A Redondo Beach surfer who claimed he was unable to work after a Torrance policeman mistakenly shot at him during the manhunt for rogue Los Angeles police officer Christopher Dorner has settled his lawsuit against the city and its Police Department, court documents indicated June 5.
Although no one associated with the case would discuss the development, attorneys on both sides filed a “notice of settlement” in U.S. District Court in Los Angeles on June 3.
“The parties have filed a notice of settlement based on a tentative agreement,” Torrance police Sgt. Robert Watt said. “Because the agreement has not been finalized and is not expected to be finalized for several weeks, the city has no further comment at this time.”
Robert Sheahen, the attorney for David Perdue and his wife, Lizzette, also declined comment.
The court notice said the Perdues settled with the city of Torrance and Officers Brian McGee and Erin Sooper. Trial had been set for August, but the lawsuit will be dismissed within 90 days.
Perdue, 39, alleged in his lawsuit that McGee nearly killed him when the officers rammed his truck and fired three shots at him on Flagler Lane near Beryl Street on Feb. 7, 2013. The bullets missed.
Perdue was heading to pick up a friend that morning to go surfing when he found himself caught in the chaos of the search for Dorner, a fired Harbor Division officer who vowed to take his revenge against the families of the LAPD officials who dismissed him.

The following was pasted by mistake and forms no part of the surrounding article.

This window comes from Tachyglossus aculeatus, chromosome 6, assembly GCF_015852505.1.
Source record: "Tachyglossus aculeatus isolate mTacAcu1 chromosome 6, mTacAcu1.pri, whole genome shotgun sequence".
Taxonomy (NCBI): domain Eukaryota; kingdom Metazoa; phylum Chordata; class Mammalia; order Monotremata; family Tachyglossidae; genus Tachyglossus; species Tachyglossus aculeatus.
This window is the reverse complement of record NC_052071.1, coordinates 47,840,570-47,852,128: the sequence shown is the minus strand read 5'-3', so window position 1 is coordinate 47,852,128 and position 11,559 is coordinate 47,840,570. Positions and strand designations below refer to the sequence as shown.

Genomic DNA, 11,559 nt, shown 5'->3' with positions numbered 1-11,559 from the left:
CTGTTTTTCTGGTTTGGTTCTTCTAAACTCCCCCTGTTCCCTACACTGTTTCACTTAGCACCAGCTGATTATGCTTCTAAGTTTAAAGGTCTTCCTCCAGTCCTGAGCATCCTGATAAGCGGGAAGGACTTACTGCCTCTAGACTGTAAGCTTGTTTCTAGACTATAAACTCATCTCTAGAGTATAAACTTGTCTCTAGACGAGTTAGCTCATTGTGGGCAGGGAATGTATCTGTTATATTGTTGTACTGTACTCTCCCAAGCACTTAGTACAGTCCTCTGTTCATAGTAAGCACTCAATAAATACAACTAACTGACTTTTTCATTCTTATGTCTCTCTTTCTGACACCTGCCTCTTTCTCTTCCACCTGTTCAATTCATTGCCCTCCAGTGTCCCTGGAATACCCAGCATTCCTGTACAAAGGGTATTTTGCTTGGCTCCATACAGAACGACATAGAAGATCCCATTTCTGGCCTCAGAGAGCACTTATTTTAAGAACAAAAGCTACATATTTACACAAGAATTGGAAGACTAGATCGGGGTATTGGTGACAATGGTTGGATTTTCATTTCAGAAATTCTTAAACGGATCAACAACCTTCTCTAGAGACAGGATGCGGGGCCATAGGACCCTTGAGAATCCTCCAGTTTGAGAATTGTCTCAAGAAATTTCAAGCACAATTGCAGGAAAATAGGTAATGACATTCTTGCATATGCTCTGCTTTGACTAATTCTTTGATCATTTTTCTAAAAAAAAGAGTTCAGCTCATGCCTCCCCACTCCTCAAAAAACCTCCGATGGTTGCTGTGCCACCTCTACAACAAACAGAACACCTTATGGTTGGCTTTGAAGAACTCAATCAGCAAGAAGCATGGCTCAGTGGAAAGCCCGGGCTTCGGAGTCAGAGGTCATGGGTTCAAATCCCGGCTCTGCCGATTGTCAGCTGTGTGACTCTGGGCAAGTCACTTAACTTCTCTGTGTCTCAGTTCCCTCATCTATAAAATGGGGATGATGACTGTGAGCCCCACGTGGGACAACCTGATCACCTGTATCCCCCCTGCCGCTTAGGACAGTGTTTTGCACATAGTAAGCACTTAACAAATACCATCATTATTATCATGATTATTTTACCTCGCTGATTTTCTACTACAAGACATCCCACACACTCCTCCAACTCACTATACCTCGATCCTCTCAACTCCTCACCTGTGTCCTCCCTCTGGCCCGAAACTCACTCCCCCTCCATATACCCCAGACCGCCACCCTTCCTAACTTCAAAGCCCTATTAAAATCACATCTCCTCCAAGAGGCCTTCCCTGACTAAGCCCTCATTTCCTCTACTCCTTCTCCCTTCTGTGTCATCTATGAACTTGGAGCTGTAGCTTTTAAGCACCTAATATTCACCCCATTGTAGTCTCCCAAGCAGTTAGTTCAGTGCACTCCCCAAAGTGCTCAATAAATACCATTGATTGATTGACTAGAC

By that morning, Dorner had already killed a police officer’s daughter and her boyfriend in Irvine, and killed a police officer in Riverside County and wounded another.
Torrance police officials admitted their officers were on edge that morning, concerned for their lives if Dorner came into the city. LAPD officers took positions at homes of top officials named in Dorner’s online manifesto outlining his plans to kill. One of those homes was on Redbeam Avenue.
Perdue was in his truck around the block when eight LAPD officers opened fire on two newspaper carriers they mistakenly believed were Dorner.
Hearing those shots and believing Perdue was Dorner fleeing the gunfire, McGee and Sooper rammed Perdue’s truck. McGee fired three shots through his driver’s side window, missing.
Dorner was never anywhere near Torrance. He died five days later in a gunbattle with San Bernardino County sheriff’s deputies in Big Bear, apparently of a self-inflicted gunshot wound. One deputy was killed and another wounded during the shootout.
Los Angeles city officials settled quickly with the newspaper carriers, giving the women $2.1 million each and $40,000 to replace their truck, but Sheahen had an acrimonious relationship with Torrance officials as he sought a similar settlement.
Torrance provided $20,000 for a new truck, but offered $500,000 to settle the case, far from the millions Sheahen sought.
The lawsuit alleged Perdue suffered head trauma and spinal injuries in the encounter with police, could no longer surf, could not lift his children, and was unable to work as a baggage handler at Los Angeles International Airport.